I'm not particularly interested in making a list of living fossils, c_b. I prefer the concept of a lazarus taxon, one that has a large gap in its known evolutionary history, to that of a "living fossil". Everything living today has been evolving for the same amount of time, and anything older than 10,000 years old is a fossil by definition, so lots of things qualify as living fossils. But I'm happy to comment, and make suggestions of lazarus taxa (like wollemi pine).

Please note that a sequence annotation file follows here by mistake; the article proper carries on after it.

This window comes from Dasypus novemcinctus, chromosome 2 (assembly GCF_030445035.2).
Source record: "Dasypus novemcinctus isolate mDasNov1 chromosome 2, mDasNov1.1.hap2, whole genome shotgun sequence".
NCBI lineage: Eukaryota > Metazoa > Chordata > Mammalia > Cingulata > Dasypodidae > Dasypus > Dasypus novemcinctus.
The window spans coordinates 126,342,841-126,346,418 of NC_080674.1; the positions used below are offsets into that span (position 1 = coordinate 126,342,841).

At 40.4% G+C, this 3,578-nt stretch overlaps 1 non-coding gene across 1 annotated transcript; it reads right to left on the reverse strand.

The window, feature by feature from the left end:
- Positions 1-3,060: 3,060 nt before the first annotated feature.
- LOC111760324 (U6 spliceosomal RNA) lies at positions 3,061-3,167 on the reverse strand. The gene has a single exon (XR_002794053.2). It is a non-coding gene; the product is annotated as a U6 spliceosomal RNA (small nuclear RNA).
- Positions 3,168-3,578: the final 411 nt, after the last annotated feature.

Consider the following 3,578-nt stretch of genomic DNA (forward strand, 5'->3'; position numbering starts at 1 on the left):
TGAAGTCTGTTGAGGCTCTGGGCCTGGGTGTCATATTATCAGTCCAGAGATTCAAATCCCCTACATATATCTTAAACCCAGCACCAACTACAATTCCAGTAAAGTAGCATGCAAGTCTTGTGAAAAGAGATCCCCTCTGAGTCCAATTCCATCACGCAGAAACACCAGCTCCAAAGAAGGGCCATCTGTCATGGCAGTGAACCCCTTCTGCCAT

Cool ant, lousy reporting! It's not the first new ant species discovered since 1923--dozens of new ant species are named every year. What makes it unusual is being a member of a previously unknown group that branched off early in ant evolution. Also, the species isn't 120 million years old, rather, it's estimated that its lineage diverged from other ants about 120 million years ago.